“This year, we started off with wet conditions and then cool conditions. So wet, cool conditions are not good to put a peanut, or especially cotton, through,” Parker says. “If you don’t control them early, you’ve got a problem all year long,” he says.
A high-tech machine spots flawed peanuts and blows them out of the way with a gust of air.[/caption]Peanuts come in four basic types; the Virginia peanut, though not grown exclusively in Virginia, is typically what you think of as a ballpark peanut. It accounts for about 15% of U.S. production. A variety known as Bailey, developed at North Carolina State University, has become a big-time performer because it does a better job resisting disease and adverse conditions.
A high-tech machine spots flawed peanuts and blows them out of the way with a gust of air.[/caption]
The optimum peanut cycle runs 150-160 days, so in September, Parker will harvest his crop with a peanut digger that takes rows of peanuts, pulls them up and inverts them. They’ll sit, shells exposed to the sun, for several days before final collection.
“We’ll put them in drying trailers, carry them to our dryer, dry them down to about 10% moisture or below, and then take them back down to Wakefield Peanut, where they started,” Parker says.
THE EYE SEES ALL
Once upon a time, a group of peanut checkers sat at a table in Laine’s operation as peanuts quickly passed by, pulling ones that looked defective or organizing them in some fashion — think of Lucy Ricardo working the chocolate factory line.
That’s a thing of the past, Jimmy Laine says, thanks to an electronic eye that represents one of Wakefield Peanut’s major investments. The camera device monitors peanuts as they pass along a conveyor belt. If it detects a flaw — a broken shell or residue — it shoots out a gust of air in real-time to blast the defective peanut from the good ones.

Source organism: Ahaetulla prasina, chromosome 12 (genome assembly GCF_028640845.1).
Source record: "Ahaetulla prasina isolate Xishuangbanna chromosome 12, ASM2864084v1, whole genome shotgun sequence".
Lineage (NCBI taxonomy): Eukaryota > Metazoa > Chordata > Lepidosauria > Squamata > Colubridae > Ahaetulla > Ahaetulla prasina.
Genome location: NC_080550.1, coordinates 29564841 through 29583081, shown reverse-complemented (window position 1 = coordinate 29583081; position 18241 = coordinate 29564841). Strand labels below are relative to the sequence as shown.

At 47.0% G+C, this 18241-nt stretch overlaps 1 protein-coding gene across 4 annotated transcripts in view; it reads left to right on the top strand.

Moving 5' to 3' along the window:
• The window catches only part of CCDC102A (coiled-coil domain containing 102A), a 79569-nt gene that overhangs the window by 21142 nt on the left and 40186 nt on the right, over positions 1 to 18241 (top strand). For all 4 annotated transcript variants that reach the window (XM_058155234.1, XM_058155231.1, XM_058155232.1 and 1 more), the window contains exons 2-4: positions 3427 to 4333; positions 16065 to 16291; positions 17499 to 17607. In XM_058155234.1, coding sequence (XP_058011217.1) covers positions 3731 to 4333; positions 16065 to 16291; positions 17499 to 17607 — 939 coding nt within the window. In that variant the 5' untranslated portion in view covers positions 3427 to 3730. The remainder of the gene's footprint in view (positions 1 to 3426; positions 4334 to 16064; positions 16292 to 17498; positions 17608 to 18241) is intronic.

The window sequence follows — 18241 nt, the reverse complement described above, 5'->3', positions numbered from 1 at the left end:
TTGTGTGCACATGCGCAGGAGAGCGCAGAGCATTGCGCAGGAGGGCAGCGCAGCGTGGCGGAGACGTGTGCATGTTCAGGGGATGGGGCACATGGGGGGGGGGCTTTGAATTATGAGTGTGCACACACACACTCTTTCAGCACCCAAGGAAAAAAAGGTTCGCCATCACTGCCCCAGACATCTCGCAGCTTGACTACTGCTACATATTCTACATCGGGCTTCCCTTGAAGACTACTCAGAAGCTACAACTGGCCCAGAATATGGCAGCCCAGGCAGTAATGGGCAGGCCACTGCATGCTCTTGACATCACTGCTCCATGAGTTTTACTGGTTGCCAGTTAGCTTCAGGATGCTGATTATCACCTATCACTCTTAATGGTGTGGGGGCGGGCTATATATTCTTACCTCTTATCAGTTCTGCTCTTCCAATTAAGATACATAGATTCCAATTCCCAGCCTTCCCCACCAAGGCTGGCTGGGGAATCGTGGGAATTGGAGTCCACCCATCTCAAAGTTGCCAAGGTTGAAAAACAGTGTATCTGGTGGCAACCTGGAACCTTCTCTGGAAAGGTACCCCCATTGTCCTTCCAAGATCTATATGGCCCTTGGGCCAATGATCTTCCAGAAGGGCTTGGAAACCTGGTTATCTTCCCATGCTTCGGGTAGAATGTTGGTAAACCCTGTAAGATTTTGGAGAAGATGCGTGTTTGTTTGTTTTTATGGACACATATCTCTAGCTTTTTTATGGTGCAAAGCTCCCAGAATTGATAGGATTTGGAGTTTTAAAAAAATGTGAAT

“We used to have five or six people sitting in the picking room. There’s nobody in there now,” he says. “This is the best thing we’ve ever done.”
Raw peanuts are sampled and graded by federal and state graders in 500-gram batches to determine the quality and value of each load. That’s critical — a broken hull can cost a farmer 15 to 20 cents a pound. Overall, the prices farmers receive for their produce varies widely, but nationally, Virginia peanuts brought about 22 cents a pound in August, according to the USDA.
Once the peanuts are in Wakefield Peanut’s possession, it’s time for Steve Laine to put on his cooking smock. He routinely rises at 6 a.m. from the active season of September through May to cook raw peanuts in buckets of 12 pounds, three fryers at a time, five minutes at 325 degrees.
“When the peanuts reposition, we get busy,” he says. “If I start cooking a little after 6, we’ll be done by 10. We can do 1,500 pounds in a morning and then they can be cooled down and flavored as we need.”
Steve Laine samples batches, just to be sure he’s on target with the product. “At least I tell myself that’s why I’m doing it,” he laughs. “You don’t want to get too far off the mark.”
With all the energy used on the farm and in production, it’s no wonder that the local utility is an important part of the process.Cold storage alone runs $1,200 a month at Wakefield Peanut, which is served, like most of the area, by Prince George Electric Cooperative. “
The heart of our area is very much into peanuts,” says Renee Chapline, senior vice president of community and member engagement at PGEC. “It’s an important part of our economy.” To underscore the agri-energy ties, Parker and Surry County farmer John Brock both are members of the cooperative’s board of directors.
TO THE WHITE HOUSE
In the tiny community of Bacon’s Castle, Brock is a farmer, middleman, wholesaler, retailer, mail-order businessman and everything in between.
Bacon’s Castle Peanuts is located in a little Surry storefront, just down a two-lane road from the oldest brick house in the state. It’s a vintage country store come to life in a digital era, with bags of peanuts, next to fresh bacon, smoked ham, jam, relishes and crafts that would bring a smile to any grandmother’s face.